If it does not, Ms. Rice points out that then the Security Council committed today, in this resolution, to take further significant measures if there is another nuclear test or missile launch.
“We regret that North Korea has again chosen the path of provocation instead of the path of peace.” – Ms. Rice
She highlighted that far from achieving its stated goal of becoming a strong and prosperous nation, North Korea has instead again opted to further impoverish its people and increase its isolation.
“We hope instead that North Korea will heed President Obama’s call to choose the path of peace and come into compliance with its international obligations.” – Ms. Rice
Will this resolution break the repeated pattern of sanction, provocation, sanction provocation byt DPRK?
According to Ms. Rice, the choice lies of course with the decisions that the North Korean leadership make.
“We have been very clear as an international community and as a Security Council that we are united in demanding that North Korea comply with its obligations or face increased pressure and isolation.” – Ms. Rice
She says with each successive provocation, that pressure is indeed increasing and substantially so.
“But the aim that we share is the denuclearization of the Korean peninsula and to accomplish that through dialogue.” – Ms. Rice
She adds if North Korea finally, wisely make the decision in the interest of its own people and the interest of regional peace and security and its own security to in fact heed the opportunity to choose the path of peace and to take concrete steps to dismantle its nuclear program, then there is an opportunity for North Korea’s fate and future and that of its people to be much brighter.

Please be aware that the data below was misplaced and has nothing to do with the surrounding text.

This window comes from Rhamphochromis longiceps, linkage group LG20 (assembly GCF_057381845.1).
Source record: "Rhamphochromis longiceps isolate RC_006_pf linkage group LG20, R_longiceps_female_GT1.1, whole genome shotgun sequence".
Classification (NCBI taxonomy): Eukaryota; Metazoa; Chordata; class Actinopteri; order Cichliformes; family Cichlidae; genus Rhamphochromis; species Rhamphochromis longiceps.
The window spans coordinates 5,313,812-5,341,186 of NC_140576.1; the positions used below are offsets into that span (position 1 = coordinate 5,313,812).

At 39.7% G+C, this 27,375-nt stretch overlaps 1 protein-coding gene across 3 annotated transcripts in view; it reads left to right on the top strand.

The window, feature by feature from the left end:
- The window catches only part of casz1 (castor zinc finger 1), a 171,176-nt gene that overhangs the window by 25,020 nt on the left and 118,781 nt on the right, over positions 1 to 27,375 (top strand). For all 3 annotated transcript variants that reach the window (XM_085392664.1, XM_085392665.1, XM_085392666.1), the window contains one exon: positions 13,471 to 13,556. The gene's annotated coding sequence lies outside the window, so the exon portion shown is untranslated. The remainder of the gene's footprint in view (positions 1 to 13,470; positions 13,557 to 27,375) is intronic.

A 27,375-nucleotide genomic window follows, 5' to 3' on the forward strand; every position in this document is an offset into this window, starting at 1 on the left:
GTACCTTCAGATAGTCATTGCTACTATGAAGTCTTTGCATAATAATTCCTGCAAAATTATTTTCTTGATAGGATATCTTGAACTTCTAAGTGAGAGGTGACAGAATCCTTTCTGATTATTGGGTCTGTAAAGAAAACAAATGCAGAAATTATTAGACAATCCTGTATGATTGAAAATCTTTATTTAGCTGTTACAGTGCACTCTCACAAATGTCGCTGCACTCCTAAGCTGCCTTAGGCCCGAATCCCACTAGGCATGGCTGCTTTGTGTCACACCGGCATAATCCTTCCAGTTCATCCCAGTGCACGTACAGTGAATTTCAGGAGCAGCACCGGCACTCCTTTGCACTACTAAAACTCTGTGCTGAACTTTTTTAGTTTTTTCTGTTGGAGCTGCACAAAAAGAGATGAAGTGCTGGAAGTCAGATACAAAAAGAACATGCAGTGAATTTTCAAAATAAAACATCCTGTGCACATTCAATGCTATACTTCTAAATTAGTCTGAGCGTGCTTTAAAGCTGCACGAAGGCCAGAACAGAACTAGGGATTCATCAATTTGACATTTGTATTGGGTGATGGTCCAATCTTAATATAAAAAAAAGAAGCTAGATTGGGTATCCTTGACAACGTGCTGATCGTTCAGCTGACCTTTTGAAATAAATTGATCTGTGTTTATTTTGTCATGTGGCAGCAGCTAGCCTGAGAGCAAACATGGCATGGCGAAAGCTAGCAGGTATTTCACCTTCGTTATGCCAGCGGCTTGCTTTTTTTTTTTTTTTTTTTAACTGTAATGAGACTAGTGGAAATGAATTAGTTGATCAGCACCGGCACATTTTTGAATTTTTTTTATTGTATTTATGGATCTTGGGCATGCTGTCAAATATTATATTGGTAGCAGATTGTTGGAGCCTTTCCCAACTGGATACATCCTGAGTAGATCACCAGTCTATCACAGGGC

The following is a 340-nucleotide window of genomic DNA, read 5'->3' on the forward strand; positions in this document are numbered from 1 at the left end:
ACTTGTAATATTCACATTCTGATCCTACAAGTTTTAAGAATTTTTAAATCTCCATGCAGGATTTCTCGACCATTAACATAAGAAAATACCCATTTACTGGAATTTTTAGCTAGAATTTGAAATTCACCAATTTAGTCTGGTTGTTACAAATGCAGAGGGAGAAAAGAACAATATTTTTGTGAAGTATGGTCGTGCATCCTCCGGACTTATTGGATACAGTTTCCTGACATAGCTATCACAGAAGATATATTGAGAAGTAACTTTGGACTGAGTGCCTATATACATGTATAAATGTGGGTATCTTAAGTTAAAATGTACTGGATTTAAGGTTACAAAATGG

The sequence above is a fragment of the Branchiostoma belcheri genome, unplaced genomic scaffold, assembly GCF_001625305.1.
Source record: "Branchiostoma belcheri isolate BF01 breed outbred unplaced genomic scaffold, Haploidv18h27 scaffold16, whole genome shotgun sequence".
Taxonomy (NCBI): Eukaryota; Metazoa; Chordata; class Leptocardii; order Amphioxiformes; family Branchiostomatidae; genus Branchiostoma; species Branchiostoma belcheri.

US response to Pyongyang’s increased threats, escalated threats that North Korea would make a pre-emptive attack against the United States
Ms. Rice stresses that North Korea will achieve nothing by continued threats and provocations.
She says these will only further isolate the country and its people and undermine international efforts to promote peace and stability in Northeast Asia.
The US has urged the North Korean leadership repeatedly and continue to do so to heed President Obama’s call to choose a path of peace and to come into compliance with its international obligations.
“That is what North Korea ought to do.” – Ms. Rice
In June 2009, the United Nations unanimously adopted resolution 1874, imposing stricter sanctions on the recalcitrant regime.
The new resolution has 34 points, the first of which “Condemns in the strongest terms the nuclear test conducted by the DPRK on 25 May 2009 (local time) in violation and flagrant disregard of its relevant resolutions, in particular resolutions 1695 (2006) and 1718 (2006), and the statement of its President of 13 April 2009 (S/PRST/2009/7).”
Since the adoption of Resolution 1874, countries have intercepted and seized tons of contraband cargo, including a massive arms shipment uncovered by Thailand in December. These interdictions show that countries are taking seriously their obligations to enforce these tough new measures. The United States will continue to press on sanctions implementation until there is concrete, verifiable progress on denuclearization.
Advancing human rights is a top U.S. priority in US North Korea policy as well and is among the primary factors that will determine if any long-term improvement between the United States and the Democratic People’s Republic of Korea (DPRK) will be possible.